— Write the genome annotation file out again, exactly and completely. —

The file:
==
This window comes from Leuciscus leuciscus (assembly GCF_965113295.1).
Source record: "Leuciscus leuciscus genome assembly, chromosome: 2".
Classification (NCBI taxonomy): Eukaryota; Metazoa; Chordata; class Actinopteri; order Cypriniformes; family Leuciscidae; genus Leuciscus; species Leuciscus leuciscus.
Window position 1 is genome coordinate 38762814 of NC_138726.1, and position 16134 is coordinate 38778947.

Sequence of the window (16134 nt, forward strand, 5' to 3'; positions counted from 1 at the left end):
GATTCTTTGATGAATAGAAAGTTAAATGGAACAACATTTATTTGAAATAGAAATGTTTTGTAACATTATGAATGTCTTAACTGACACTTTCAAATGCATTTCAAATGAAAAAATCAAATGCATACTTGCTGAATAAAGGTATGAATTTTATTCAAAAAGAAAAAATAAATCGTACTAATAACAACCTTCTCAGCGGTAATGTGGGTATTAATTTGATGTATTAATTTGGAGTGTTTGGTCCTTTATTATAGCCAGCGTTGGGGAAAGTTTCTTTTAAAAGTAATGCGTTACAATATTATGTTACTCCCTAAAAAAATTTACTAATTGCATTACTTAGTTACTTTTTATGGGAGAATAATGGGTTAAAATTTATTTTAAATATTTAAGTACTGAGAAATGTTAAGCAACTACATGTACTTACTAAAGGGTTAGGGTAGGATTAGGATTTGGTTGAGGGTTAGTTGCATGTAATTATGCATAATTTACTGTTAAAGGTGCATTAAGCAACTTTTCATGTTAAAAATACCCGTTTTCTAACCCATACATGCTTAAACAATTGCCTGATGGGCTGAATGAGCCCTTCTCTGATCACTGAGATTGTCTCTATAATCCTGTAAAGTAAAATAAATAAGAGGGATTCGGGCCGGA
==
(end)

This window comes from Leuciscus leuciscus (assembly GCF_965113295.1).
Source record: "Leuciscus leuciscus genome assembly, chromosome: 2".
Classification (NCBI taxonomy): Eukaryota; Metazoa; Chordata; class Actinopteri; order Cypriniformes; family Leuciscidae; genus Leuciscus; species Leuciscus leuciscus.
Window position 1 is genome coordinate 38762814 of NC_138726.1, and position 16134 is coordinate 38778947.

Sequence of the window (16134 nt, forward strand, 5' to 3'; positions counted from 1 at the left end):
GATTCTTTGATGAATAGAAAGTTAAATGGAACAACATTTATTTGAAATAGAAATGTTTTGTAACATTATGAATGTCTTAACTGACACTTTCAAATGCATTTCAAATGAAAAAATCAAATGCATACTTGCTGAATAAAGGTATGAATTTTATTCAAAAAGAAAAAATAAATCGTACTAATAACAACCTTCTCAGCGGTAATGTGGGTATTAATTTGATGTATTAATTTGGAGTGTTTGGTCCTTTATTATAGCCAGCGTTGGGGAAAGTTTCTTTTAAAAGTAATGCGTTACAATATTATGTTACTCCCTAAAAAAATTTACTAATTGCATTACTTAGTTACTTTTTATGGGAGAATAATGGGTTAAAATTTATTTTAAATATTTAAGTACTGAGAAATGTTAAGCAACTACATGTACTTACTAAAGGGTTAGGGTAGGATTAGGATTTGGTTGAGGGTTAGTTGCATGTAATTATGCATAATTTACTGTTAAAGGTGCATTAAGCAACTTTTCATGTTAAAAATACCCGTTTTCTAACCCATACATGCTTAAACAATTGCCTGATGGGCTGAATGAGCCCTTCTCTGATCACTGAGATTGTCTCTATAATCCTGTAAAGTAAAATAAATAAGAGGGATTCGGGCCGGA